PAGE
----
Italy was one of the countries hardest hit by the virus, but Italian designers reacted well, says Alfredo Ingletti, chairman of 3TI Progetti. He urges countries to make more public investments to aid in economic recovery. But he worries that “it seems each country is focused on strengthening the local content, and less confident in trusting the long-lasting capability of foreign companies to perform at the same conditions.”
Several countries are taking this period of economic slowdown, and the talent and manpower available, to rebuild and renew national assets. “China, the European Union and Japan have all announced stimulus programs in which infrastructure investment is a key component,” says Wong of Surbana Jurong. He also says there is a growing demand for design firm expertise in planning, designing and engineering for a post-COVID world, the “new normal,” he says. “Governments and organizations are consulting us on retrofitting buildings for care and recovery facilities as well as redesigning spaces for safety as people return to the workplace and resume activities.”
However, some firms worry that economic stimulus packages could limit international firm opportunities by favoring local firms. “In a situation where the economic recession is severe due to COVID-19, some countries are trying to localize [their procurement], so foreign companies are struggling with expanding into their markets,” says Kwak of Dohwa Engineering. He also worries that international firms increasingly are being confronted by problems with currency fluctuation, political issues and religious conflicts.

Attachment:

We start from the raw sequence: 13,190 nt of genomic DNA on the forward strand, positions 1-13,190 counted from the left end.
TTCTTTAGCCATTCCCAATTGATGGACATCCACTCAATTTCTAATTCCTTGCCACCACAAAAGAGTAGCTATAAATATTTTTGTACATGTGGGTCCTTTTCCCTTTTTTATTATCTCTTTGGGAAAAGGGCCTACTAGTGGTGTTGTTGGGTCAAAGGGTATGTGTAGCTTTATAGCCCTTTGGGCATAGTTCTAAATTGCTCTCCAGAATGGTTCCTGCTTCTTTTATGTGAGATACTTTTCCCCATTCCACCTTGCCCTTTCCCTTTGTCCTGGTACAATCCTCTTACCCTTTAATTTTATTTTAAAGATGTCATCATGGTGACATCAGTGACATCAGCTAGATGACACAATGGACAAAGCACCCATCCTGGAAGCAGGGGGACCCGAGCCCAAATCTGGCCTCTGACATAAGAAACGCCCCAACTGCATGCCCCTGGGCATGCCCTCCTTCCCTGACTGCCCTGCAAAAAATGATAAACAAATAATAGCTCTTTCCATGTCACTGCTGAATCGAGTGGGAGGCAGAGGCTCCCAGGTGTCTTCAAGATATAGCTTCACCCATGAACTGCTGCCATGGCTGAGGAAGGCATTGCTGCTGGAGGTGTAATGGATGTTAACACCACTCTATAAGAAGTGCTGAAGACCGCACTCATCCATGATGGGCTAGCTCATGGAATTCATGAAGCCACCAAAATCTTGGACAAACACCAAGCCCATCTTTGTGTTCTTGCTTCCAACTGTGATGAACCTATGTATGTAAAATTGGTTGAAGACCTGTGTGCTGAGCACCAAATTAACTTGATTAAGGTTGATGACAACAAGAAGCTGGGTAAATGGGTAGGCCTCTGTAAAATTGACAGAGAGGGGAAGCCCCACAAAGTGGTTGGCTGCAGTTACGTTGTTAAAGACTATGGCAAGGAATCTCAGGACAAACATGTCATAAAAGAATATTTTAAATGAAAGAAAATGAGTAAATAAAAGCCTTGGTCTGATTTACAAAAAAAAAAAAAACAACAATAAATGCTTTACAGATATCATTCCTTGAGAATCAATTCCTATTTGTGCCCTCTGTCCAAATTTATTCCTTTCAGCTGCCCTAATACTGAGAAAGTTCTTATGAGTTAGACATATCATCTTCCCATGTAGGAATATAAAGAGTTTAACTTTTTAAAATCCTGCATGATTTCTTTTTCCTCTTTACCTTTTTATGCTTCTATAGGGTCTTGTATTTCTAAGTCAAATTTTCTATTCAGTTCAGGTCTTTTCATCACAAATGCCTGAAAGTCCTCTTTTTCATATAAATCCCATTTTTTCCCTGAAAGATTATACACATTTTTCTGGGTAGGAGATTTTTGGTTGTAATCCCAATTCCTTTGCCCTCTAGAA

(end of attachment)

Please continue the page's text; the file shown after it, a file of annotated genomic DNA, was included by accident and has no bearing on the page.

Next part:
In Europe, design firms see infrastructure as a key beneficiary of governmental efforts to counter economic recession. Søbye anticipates “huge investments in infrastructure and the green transition.”
Haigh believes investment will focus increasingly on decarbonization, resilience and other emerging societal demands. Following COVID-19, these trends “are going to accelerate,” he says. “If you are going to spend lots of money, there are huge opportunities to get great societal outcomes,” he adds.
The U.K. is at an “all-time high” for work, says COWI’s Søbye. The country’s final departure from the European Union this December will likely create unemployment, triggering more public infrastructure investment, he believes. The Danish market remains stable, while prospects in Norway and Sweden are positive, he adds.
Bergman also believes these emerging megatrends will continue and will benefit her firm, which she claims possesses “every competence that you need … to create a sustainable future.”